• Maple – Maple is another hardwood that burns hot and produces little smoke. It’s also a good choice for cooking because it has a mild, sweet flavor that can enhance the savory flavor of food. Maple is perfect for cooking ribs, steaks, burgers, pork, and more.
  • Cherry – Cherry burns hot and has a lovely fragrance! And it doesn’t produce much smoke. It’s also a good choice for campfire cooking because it has a sweet flavor that can enhance the taste of meats and other foods.
fresh chopped hickory laying in leaves during autumn
We think hickory earns a spot on our list of the best wood for campfires. Here’s why. Hickory logs smell perfect when tossed atop a roaring flame. Hickory is also one of the best woods for cooking Texas-style barbeque! Hickory is also dense firewood – and provides plenty of energy if you want to stay warm during the cool autumn evenings. We also think hickory fires make smoked ribs, barbequed hotdogs, and sausages taste better!

What Wood Should You Not Burn in a Fire Pit?

Whether roasting marshmallows or just huddling around the campfire for warmth, a campfire can be a great addition to any camping trip. But not all woods are equally well-suited for burning. 

If you’re planning on building a fire pit, choosing the right type of wood is critical. Some campfire woods can release harmful toxins when burned, while others produce too much smoke. Still, others don’t burn well, making for a frustrating and dangerous experience. So, what wood should you never burn in a fire pit?

Softwoods like pine and cedar are poor choices for fire pits. They can produce a lot of smoke! And can release harmful chemicals into the air. Hardwoods like oak and maple are a superior choice, as they burn hot and slow with minimal smoke production.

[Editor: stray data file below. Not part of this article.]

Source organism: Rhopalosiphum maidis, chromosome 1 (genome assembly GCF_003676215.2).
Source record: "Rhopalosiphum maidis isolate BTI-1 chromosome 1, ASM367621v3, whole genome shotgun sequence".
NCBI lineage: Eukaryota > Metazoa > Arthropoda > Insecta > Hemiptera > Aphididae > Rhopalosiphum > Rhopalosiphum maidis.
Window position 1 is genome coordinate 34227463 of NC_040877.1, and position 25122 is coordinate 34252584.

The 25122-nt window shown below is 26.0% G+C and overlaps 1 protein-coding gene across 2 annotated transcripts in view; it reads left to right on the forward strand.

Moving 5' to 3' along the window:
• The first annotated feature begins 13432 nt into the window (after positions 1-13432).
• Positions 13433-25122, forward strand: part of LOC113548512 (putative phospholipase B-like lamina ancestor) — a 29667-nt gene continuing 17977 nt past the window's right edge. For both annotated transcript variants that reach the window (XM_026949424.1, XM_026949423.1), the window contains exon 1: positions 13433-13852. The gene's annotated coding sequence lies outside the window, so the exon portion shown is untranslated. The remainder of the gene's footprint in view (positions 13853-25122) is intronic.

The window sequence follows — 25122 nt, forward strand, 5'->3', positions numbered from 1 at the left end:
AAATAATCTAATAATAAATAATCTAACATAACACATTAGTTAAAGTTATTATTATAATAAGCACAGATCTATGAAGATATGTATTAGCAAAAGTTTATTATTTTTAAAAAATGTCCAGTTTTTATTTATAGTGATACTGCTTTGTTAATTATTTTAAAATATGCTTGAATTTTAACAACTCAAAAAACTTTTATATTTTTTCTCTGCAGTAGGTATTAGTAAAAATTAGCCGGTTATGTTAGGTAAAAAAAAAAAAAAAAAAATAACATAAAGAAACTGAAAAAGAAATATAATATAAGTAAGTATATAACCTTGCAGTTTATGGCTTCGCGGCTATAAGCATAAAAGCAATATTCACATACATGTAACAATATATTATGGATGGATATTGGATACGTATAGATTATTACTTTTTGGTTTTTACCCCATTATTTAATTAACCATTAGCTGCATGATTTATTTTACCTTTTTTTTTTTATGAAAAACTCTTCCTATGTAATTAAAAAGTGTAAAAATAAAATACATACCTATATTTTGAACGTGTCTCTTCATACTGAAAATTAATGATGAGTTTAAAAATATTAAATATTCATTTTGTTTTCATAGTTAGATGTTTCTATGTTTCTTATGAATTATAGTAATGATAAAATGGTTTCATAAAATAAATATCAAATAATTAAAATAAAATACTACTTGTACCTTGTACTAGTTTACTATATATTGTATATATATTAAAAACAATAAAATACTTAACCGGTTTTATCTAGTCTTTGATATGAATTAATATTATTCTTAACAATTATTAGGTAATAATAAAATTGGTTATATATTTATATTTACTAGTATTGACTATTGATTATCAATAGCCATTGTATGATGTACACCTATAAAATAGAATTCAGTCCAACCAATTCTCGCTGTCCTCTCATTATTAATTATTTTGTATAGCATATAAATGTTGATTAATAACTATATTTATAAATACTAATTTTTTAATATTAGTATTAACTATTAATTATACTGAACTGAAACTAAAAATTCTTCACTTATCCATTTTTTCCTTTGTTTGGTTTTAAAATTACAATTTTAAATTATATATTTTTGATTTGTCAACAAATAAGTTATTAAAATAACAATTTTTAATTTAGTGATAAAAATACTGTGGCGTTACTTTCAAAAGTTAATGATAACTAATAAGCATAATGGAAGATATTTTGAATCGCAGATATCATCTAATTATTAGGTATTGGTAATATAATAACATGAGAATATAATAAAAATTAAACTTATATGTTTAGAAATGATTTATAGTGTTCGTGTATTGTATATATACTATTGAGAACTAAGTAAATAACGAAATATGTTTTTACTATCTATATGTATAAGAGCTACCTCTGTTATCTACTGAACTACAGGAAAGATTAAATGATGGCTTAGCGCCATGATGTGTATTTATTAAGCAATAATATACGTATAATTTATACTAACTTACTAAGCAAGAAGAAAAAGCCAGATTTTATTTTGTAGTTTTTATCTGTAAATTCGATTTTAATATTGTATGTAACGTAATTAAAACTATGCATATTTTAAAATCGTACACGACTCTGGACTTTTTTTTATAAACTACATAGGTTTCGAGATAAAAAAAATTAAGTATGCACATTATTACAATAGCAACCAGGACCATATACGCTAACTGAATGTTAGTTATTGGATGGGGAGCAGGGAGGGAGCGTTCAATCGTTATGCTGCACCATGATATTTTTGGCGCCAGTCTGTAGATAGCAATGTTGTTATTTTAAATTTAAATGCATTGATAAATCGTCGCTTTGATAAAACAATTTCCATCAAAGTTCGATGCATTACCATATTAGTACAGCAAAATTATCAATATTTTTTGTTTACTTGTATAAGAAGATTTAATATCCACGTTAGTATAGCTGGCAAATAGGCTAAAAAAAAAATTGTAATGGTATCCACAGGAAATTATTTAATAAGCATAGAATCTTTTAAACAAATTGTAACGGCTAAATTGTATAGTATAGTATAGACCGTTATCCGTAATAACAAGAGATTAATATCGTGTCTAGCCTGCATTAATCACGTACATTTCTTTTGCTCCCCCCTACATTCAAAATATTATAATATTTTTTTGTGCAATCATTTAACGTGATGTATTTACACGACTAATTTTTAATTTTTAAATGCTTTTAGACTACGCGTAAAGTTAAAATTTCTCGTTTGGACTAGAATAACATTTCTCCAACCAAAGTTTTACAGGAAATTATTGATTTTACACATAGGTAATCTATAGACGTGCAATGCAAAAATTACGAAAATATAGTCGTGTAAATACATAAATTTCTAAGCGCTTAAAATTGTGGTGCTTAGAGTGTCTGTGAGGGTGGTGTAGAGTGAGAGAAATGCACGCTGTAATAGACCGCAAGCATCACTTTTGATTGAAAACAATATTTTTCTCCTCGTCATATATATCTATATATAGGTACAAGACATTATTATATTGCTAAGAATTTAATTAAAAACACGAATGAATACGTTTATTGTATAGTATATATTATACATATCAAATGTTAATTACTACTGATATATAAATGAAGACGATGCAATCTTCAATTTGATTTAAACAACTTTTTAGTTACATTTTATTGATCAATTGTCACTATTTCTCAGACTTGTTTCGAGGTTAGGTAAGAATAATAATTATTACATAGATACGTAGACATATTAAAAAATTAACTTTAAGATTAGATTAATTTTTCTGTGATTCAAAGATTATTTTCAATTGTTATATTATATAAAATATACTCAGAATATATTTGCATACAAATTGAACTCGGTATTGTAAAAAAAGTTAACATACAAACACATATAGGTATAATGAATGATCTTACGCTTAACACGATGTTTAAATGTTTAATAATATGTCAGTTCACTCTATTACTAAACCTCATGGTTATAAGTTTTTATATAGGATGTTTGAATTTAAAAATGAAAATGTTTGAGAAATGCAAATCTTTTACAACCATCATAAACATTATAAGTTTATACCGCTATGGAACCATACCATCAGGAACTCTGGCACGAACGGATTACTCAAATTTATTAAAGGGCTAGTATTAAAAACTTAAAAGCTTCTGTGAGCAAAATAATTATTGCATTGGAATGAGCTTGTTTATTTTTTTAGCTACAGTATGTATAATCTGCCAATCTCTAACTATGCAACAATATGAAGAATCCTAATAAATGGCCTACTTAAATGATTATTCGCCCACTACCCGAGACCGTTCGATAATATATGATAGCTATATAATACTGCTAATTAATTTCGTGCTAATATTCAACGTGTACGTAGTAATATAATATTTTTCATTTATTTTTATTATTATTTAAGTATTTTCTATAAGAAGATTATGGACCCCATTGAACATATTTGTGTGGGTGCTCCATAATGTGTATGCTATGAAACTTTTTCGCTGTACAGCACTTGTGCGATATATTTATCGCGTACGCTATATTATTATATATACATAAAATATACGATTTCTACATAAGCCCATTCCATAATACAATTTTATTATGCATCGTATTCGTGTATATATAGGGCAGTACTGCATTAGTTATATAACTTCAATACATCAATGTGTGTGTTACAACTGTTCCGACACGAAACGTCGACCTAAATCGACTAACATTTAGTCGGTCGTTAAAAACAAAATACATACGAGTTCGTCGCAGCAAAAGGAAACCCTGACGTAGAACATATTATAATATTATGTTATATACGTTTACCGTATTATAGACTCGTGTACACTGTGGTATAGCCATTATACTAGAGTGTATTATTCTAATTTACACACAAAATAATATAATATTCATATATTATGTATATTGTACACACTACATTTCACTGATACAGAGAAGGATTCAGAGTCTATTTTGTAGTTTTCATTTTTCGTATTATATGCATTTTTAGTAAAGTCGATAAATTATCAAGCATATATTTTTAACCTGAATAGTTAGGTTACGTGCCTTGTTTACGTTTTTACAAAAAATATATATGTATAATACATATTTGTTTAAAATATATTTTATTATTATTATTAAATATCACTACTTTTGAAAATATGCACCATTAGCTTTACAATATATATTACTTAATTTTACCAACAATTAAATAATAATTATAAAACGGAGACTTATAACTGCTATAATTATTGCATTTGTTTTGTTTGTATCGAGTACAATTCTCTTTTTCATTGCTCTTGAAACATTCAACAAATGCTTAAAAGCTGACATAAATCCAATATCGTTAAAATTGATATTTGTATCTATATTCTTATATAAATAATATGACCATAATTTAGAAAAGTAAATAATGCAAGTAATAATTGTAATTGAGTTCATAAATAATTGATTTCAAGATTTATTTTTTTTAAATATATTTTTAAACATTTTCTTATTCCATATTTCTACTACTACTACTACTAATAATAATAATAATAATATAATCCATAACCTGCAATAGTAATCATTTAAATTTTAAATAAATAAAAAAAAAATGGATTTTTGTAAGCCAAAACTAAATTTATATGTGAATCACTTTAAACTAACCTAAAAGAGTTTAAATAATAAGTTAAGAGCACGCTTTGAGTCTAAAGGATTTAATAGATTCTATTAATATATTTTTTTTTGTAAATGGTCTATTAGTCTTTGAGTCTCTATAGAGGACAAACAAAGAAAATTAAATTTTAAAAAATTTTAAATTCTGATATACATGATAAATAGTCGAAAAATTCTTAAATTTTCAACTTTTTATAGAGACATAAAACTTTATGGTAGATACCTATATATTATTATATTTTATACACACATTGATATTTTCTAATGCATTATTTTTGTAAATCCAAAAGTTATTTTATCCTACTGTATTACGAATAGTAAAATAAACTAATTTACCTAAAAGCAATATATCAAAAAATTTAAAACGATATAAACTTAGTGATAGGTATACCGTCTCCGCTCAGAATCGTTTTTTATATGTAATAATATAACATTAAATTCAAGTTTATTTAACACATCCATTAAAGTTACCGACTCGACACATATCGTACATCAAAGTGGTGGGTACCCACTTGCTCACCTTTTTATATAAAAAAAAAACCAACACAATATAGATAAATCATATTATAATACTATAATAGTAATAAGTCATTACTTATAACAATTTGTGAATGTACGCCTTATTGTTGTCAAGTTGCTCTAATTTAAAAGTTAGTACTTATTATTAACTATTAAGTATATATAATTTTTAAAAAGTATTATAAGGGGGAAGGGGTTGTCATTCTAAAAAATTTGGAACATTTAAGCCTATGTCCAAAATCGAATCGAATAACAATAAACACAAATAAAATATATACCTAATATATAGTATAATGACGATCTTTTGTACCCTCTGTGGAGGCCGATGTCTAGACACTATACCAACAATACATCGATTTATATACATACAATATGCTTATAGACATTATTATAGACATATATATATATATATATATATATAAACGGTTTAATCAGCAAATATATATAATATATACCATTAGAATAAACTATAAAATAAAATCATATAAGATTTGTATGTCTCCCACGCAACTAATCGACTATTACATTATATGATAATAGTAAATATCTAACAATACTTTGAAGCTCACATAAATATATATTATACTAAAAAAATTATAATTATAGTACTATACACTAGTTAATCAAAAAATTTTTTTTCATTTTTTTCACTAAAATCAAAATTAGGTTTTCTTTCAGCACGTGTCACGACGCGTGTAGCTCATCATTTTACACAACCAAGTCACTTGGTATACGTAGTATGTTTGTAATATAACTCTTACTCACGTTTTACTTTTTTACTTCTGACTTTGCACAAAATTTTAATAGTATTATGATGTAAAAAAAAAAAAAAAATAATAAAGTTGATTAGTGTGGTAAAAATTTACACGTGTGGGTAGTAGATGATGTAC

However, avoid burningtreated lumber, as the chemicals in the wood can be released into the air when burned. 

Finally, always use dry wood for your fire pit. Damp wood is more difficult to ignite and produces more smoke. If you follow these straightforward campfire tips? You can ensure that your fire pit is safe and enjoyable for everyone.

Read More – Does Smoke Keep Mosquitoes Away? Or Not?!

What Wood is Toxic Burning?

Wood smoke contains several harmful pollutants, including particulate matter, carbon monoxide, and volatile organic compounds. Burning certain types of wood can release these pollutants at higher levels than others. For example, burning green wood or construction lumber can release more particulate matter than burning seasoned firewood. 

Burning treated wood is very dangerous! The chemicals used to treat the wood can get released into the air. In addition, burning painted or varnished wood can release toxic fumes into the air. For these reasons, we advise burning only clean, untreated wood (seasoned cordwood) in your fire pit.

bright campfire in woods ready for barbecue
Want a secret to starting a campfire without fuss? Use kindling. And small sticks! Even the best wood for campfires benefits from a thick stack of firewood kindling. Kindling is our favorite fire-starting method, whether you’re cooking for warmth, entertainment, or barbeques. Kindling makes everything easier! Don’t forget to bring along a few campfire games to make your night’s stay even better. And more fun! Dead branches also make the perfect fire starter.